Laboratory for Molecular Diagnostics
Center for Nephrology and Metabolic Disorders

Nephrogenic diabetes insipidus

nephrogenic diabetes insipidus is characterized by the inability of kidney's collecting ducts to concentrate urine in response to arginine-vasopressin. Thus, large amounts of water are excreted despite an elevated arginine-vasopressin level.

Historical Aspects

The French physician Armand Trousseau (1801-1867) published 1862 his lecture on polydipsia, specifically what he called nonsaccharine diabetes. The Latin name diabetes insipidus means tasteless polyuria.

Epidemiology

Approximately 90% of patients are males suffering from x-linked diabetes insipidus. The remaining 10% are autosomal recessive.

Clinical Findings

The clinical picture is dominated by excessive urine volumes accompanied by polydipsia. In the management of the disease, hydrochlorothiazide combined with amiloride and indomethacin has proven to be efficient.

Diagnosis

The diagnosis is made by measuring urine volumes and vasopressin levels. Family history also can help to distinguish between hereditary and acquired forms.

The two forms of nephrogenic diabetes insipidus might be differentiated clinically by vasopressin test. The vasopressin receptor not only mediates the activation of the water channel but also secretion of the coagulation factor VIII and von Willebrand factor, so administration of vasopressin is followed by elevated plasma levels of these factors if the receptor works properly. Hence a normal increase of these factors indicates a defective water channel, the autosomal form of nephrogenic diabetes insipidus, while a defective receptor is the x-linked form.[Error: Macro 'ref' doesn't exist]

Differentials

Important differentials are all acquired forms of polyuria. In case of autosomal recessive inheritance the family history is not instructive. Inherited disorders characterized by the inability to produce the medullary concentration gradient also show an ADH resistant polyuria. ADH resistance slightly increases with age. Responsible for this process are declining renal function, reduced expression of ADH receptors and increased glucosuria due to fading capacity to reabsorb glucose or an unrevealed diabetes mellitus.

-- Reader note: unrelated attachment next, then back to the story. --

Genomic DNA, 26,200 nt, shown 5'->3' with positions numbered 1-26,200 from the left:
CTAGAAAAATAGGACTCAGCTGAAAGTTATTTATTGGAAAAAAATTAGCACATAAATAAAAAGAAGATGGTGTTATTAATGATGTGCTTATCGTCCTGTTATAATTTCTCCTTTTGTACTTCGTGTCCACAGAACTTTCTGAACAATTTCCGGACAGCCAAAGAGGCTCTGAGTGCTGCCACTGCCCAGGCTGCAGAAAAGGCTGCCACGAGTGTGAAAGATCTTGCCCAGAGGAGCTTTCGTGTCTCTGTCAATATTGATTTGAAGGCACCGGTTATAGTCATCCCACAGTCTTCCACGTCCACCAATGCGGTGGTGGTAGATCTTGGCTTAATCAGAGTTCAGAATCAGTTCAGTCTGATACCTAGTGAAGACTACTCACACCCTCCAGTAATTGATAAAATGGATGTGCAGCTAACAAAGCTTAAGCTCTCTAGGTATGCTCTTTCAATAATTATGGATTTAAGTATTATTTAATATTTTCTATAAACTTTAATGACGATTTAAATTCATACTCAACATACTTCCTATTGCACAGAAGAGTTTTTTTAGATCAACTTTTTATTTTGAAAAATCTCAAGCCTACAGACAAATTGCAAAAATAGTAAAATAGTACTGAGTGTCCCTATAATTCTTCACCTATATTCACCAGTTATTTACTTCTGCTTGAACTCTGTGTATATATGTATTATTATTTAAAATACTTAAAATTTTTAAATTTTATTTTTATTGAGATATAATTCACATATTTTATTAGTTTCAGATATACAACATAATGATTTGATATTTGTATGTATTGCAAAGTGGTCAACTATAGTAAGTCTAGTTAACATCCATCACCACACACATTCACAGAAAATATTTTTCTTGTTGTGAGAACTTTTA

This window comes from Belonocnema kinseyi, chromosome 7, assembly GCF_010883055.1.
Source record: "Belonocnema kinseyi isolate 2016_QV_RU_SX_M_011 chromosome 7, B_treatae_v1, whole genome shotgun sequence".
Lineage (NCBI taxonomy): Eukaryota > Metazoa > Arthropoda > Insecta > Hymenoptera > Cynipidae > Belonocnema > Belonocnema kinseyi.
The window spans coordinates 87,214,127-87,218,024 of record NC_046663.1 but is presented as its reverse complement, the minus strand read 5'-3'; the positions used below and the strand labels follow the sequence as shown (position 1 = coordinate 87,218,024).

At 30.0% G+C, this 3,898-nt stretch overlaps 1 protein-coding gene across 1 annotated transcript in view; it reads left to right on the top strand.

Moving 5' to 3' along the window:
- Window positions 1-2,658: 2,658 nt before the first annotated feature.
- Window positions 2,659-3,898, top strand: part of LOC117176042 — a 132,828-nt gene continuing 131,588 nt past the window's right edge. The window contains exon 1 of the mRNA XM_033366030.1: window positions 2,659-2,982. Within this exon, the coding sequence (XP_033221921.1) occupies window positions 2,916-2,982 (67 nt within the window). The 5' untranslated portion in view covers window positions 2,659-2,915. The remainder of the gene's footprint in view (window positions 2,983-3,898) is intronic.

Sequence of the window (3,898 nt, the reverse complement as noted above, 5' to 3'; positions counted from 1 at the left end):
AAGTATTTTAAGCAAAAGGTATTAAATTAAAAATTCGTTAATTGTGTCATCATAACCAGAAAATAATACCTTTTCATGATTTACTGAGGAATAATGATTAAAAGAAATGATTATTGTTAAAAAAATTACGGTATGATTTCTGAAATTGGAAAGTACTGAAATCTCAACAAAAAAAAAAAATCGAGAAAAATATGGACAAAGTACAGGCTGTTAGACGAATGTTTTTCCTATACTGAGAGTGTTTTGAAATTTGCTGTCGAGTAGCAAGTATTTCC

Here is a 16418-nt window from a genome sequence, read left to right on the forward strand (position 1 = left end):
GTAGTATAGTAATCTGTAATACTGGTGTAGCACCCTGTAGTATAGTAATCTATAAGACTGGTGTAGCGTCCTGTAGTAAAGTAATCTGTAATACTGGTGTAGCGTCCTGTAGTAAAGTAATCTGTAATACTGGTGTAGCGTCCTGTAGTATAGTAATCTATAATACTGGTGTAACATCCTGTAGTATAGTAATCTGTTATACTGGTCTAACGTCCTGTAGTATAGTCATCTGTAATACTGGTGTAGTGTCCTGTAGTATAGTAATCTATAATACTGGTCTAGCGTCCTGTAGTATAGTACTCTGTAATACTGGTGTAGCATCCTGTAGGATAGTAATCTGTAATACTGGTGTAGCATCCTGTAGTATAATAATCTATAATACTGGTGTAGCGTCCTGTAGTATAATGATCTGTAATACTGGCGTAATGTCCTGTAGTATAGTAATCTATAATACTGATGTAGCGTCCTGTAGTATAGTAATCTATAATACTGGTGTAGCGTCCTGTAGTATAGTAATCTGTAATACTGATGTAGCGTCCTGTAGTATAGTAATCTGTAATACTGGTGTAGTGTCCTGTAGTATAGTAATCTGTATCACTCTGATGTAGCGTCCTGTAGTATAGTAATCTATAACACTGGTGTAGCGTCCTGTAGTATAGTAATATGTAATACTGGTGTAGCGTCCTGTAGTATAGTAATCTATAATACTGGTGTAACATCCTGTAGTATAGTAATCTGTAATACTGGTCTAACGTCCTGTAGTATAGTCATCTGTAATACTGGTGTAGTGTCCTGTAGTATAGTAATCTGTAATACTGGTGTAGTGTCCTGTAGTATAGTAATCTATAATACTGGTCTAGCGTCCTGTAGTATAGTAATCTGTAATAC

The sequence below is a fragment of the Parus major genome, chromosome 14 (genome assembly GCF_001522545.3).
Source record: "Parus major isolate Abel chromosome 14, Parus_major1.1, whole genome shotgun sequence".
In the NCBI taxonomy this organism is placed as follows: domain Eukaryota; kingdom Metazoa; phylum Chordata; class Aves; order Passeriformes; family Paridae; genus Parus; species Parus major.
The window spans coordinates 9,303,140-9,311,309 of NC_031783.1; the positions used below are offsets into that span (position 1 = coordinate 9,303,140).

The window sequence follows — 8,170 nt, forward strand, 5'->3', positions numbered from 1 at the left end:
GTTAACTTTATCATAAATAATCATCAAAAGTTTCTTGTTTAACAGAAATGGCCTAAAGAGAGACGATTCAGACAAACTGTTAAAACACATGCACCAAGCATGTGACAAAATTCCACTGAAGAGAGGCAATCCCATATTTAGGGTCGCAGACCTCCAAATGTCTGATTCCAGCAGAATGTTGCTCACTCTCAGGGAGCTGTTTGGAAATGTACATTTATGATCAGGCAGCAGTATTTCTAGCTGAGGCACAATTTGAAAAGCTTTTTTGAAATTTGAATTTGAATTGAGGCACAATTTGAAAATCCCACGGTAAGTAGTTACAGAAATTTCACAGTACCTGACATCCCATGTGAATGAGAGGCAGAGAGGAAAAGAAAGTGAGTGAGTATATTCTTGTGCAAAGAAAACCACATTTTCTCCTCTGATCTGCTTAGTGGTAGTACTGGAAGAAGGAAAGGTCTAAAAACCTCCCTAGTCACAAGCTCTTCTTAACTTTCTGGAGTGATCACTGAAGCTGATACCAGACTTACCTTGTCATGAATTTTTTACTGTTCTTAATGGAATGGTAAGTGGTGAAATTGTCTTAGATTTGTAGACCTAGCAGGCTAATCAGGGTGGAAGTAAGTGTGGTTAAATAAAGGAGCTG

Pathogenesis

Two pathogenetic mechanisms are known to cause hereditary diabetes insipidus. Mutations of the vasopressin receptor 2, encoded by the AVPR2 gene, and mutations of the water channel, encoded by the AQP2 gene. AVPR2 mutations show x-linked inheritance. AQP2 mutations ensue autosomal recessive or autosomal dominant inheritance.

Symptoms

Polyuria
Polyuria is prominent as in all forms of diabetes insipidus. In contrast to central diabetes insipidus this does not ameliorate with AVP administration.

Systematic

Hereditary diabetes insipidus
Central diabetes insipidus
Nephrogenic diabetes insipidus
AQP2
AVPR2
Wolfram syndrome

References:

1.

Nguyen MK et al. (2003) Molecular pathogenesis of nephrogenic diabetes insipidus.

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2.

Fujiwara TM et al. (2005) Molecular biology of hereditary diabetes insipidus.

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3.

Noda Y et al. (2005) Trafficking mechanism of water channel aquaporin-2.

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4.

Gade W et al. (2006) A brief survey of aquaporins and their implications for renal physiology.

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5.

Valenti G et al. (2005) Minireview: aquaporin 2 trafficking.

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6.

van Vliet HH et al. (2008) PFA-100 monitoring of von Willebrand factor (VWF) responses to desmopressin (DDAVP) and factor VIII/VWF concentrate substitution in von Willebrand disease type 1 and 2.

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Update: Sept. 26, 2018